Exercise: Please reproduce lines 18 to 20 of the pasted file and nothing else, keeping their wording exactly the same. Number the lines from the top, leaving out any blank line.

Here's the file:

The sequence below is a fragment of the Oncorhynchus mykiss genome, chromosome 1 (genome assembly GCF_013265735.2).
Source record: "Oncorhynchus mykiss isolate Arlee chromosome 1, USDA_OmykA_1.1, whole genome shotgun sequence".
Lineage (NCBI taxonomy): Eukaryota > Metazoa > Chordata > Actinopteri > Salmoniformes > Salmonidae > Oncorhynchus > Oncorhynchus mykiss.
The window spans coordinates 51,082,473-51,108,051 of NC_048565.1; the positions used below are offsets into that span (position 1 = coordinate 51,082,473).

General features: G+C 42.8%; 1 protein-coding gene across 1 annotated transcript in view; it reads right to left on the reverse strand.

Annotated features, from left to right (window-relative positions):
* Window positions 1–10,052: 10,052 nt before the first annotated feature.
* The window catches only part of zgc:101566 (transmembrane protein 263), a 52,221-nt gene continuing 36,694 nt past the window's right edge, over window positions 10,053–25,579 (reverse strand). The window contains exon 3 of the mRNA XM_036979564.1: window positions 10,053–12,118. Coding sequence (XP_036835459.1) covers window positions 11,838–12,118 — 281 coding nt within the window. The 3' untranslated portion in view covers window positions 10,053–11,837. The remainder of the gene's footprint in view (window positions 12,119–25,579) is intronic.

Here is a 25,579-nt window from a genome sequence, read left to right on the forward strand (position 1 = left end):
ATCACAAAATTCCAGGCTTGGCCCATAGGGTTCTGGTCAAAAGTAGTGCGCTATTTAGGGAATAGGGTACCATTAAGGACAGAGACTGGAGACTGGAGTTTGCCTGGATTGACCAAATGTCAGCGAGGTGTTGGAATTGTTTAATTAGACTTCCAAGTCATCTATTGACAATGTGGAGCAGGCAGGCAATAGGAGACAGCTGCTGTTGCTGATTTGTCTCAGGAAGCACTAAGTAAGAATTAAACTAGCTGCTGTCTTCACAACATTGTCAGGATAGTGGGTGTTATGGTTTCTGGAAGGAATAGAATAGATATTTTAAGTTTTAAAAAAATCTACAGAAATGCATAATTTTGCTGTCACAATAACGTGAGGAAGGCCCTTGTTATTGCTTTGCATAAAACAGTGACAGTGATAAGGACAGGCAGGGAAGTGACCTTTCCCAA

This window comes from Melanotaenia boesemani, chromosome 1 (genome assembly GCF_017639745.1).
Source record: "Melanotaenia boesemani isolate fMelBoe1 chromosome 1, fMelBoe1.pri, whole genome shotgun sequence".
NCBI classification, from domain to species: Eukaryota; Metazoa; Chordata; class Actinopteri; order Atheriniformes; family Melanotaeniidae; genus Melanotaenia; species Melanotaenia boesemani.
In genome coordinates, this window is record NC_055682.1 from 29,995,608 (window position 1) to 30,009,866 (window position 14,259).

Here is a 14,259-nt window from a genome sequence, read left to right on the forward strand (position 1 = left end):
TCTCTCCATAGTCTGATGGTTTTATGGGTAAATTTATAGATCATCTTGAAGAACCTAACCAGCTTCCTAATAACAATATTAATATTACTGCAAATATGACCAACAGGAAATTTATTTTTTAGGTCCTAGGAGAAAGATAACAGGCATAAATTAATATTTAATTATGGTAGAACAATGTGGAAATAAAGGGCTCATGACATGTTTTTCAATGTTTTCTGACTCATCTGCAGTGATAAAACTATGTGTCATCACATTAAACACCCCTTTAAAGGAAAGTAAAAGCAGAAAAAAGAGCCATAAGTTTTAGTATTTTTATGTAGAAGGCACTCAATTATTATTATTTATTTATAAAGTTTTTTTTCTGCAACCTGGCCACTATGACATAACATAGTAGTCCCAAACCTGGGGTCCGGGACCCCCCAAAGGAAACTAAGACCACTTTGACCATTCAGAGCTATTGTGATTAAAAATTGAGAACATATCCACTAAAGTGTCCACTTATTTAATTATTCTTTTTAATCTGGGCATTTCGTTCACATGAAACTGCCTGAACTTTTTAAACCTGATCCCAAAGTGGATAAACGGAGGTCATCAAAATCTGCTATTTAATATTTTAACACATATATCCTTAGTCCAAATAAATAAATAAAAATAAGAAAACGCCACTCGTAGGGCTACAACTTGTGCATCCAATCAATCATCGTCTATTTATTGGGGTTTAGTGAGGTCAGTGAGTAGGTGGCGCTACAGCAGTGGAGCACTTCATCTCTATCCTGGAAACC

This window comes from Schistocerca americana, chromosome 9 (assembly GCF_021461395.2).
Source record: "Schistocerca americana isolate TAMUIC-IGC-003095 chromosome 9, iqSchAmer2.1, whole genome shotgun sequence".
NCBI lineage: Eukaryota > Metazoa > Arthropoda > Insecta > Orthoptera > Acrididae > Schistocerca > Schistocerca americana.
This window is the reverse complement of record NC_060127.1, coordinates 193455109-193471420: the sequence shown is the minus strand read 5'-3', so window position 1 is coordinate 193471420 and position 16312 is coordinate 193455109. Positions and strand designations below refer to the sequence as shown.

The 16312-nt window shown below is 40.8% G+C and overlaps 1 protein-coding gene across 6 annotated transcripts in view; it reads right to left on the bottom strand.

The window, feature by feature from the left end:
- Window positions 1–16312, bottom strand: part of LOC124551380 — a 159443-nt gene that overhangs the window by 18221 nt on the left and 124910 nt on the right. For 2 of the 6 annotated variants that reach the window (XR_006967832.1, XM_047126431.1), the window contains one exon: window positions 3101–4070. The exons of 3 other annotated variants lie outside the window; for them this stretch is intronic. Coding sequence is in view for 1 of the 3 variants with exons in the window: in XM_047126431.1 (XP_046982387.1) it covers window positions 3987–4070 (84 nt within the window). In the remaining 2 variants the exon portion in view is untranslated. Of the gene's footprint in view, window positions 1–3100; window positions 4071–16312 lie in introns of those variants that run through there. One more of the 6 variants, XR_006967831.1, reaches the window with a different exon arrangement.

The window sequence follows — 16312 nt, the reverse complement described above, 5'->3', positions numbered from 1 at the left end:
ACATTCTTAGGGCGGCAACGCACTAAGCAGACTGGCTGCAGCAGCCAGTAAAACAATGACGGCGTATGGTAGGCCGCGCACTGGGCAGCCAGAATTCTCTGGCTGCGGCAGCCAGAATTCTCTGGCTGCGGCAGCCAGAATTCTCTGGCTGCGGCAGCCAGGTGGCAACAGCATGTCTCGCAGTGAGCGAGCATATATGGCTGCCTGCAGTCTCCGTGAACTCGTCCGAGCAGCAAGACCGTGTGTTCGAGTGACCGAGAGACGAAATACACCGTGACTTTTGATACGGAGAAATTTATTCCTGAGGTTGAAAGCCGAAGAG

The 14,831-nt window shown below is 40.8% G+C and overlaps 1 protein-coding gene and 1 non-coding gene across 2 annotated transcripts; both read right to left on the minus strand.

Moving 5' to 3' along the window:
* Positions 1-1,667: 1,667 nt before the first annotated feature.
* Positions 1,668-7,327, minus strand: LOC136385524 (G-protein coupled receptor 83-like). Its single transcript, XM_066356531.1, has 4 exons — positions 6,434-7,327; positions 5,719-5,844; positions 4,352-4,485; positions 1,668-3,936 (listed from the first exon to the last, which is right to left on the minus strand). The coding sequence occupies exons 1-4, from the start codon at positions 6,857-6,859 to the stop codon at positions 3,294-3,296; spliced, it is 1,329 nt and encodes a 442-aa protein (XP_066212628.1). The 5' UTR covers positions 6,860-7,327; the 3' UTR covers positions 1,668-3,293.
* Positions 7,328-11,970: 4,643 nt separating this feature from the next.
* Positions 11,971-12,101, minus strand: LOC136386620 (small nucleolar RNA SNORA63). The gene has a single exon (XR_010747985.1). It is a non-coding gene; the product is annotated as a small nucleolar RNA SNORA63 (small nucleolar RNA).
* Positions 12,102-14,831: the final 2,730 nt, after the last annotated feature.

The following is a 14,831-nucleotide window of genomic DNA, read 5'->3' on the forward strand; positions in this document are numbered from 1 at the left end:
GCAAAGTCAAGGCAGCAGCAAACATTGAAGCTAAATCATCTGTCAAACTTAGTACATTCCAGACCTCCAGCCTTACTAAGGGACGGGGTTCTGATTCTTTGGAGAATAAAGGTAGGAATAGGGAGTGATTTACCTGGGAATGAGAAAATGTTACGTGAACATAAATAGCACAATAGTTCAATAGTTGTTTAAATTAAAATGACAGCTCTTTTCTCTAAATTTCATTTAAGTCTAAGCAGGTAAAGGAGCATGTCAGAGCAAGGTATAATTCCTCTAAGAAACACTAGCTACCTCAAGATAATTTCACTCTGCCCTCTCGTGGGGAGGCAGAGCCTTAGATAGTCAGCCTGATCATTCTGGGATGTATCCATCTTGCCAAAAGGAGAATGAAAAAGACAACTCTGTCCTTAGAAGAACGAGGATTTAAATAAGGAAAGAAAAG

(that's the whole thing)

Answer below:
Source record: "Schistocerca americana isolate TAMUIC-IGC-003095 chromosome 9, iqSchAmer2.1, whole genome shotgun sequence".
NCBI lineage: Eukaryota > Metazoa > Arthropoda > Insecta > Orthoptera > Acrididae > Schistocerca > Schistocerca americana.
This window is the reverse complement of record NC_060127.1, coordinates 193455109-193471420: the sequence shown is the minus strand read 5'-3', so window position 1 is coordinate 193471420 and position 16312 is coordinate 193455109. Positions and strand designations below refer to the sequence as shown.